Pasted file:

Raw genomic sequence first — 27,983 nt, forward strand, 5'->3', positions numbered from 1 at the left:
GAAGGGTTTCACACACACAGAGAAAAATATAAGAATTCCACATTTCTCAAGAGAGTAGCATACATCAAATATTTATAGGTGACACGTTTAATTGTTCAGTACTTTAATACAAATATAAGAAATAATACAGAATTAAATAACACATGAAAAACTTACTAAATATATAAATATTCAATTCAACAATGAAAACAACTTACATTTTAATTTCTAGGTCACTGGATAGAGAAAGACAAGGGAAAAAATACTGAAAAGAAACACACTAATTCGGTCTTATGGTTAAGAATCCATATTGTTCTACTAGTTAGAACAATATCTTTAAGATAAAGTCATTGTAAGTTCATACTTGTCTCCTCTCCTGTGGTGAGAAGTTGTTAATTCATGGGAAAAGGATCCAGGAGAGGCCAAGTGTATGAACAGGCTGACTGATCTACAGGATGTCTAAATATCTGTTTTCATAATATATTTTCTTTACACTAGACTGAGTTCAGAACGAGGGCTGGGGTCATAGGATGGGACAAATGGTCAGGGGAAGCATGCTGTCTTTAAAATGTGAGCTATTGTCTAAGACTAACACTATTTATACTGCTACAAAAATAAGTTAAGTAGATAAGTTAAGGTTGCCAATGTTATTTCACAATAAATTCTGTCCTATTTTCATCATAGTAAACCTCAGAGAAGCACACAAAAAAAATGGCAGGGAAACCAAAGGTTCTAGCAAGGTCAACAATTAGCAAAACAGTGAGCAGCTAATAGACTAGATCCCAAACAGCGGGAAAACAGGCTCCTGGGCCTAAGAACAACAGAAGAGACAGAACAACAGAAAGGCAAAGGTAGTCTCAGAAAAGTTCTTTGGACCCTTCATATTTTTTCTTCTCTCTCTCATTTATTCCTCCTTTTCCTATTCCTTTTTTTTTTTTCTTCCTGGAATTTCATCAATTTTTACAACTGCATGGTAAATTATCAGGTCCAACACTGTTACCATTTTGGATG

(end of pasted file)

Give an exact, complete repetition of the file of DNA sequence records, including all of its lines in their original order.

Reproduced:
Raw genomic sequence first — 27,983 nt, forward strand, 5'->3', positions numbered from 1 at the left:
GAAGGGTTTCACACACACAGAGAAAAATATAAGAATTCCACATTTCTCAAGAGAGTAGCATACATCAAATATTTATAGGTGACACGTTTAATTGTTCAGTACTTTAATACAAATATAAGAAATAATACAGAATTAAATAACACATGAAAAACTTACTAAATATATAAATATTCAATTCAACAATGAAAACAACTTACATTTTAATTTCTAGGTCACTGGATAGAGAAAGACAAGGGAAAAAATACTGAAAAGAAACACACTAATTCGGTCTTATGGTTAAGAATCCATATTGTTCTACTAGTTAGAACAATATCTTTAAGATAAAGTCATTGTAAGTTCATACTTGTCTCCTCTCCTGTGGTGAGAAGTTGTTAATTCATGGGAAAAGGATCCAGGAGAGGCCAAGTGTATGAACAGGCTGACTGATCTACAGGATGTCTAAATATCTGTTTTCATAATATATTTTCTTTACACTAGACTGAGTTCAGAACGAGGGCTGGGGTCATAGGATGGGACAAATGGTCAGGGGAAGCATGCTGTCTTTAAAATGTGAGCTATTGTCTAAGACTAACACTATTTATACTGCTACAAAAATAAGTTAAGTAGATAAGTTAAGGTTGCCAATGTTATTTCACAATAAATTCTGTCCTATTTTCATCATAGTAAACCTCAGAGAAGCACACAAAAAAAATGGCAGGGAAACCAAAGGTTCTAGCAAGGTCAACAATTAGCAAAACAGTGAGCAGCTAATAGACTAGATCCCAAACAGCGGGAAAACAGGCTCCTGGGCCTAAGAACAACAGAAGAGACAGAACAACAGAAAGGCAAAGGTAGTCTCAGAAAAGTTCTTTGGACCCTTCATATTTTTTCTTCTCTCTCTCATTTATTCCTCCTTTTCCTATTCCTTTTTTTTTTTTCTTCCTGGAATTTCATCAATTTTTACAACTGCATGGTAAATTATCAGGTCCAACACTGTTACCATTTTGGATG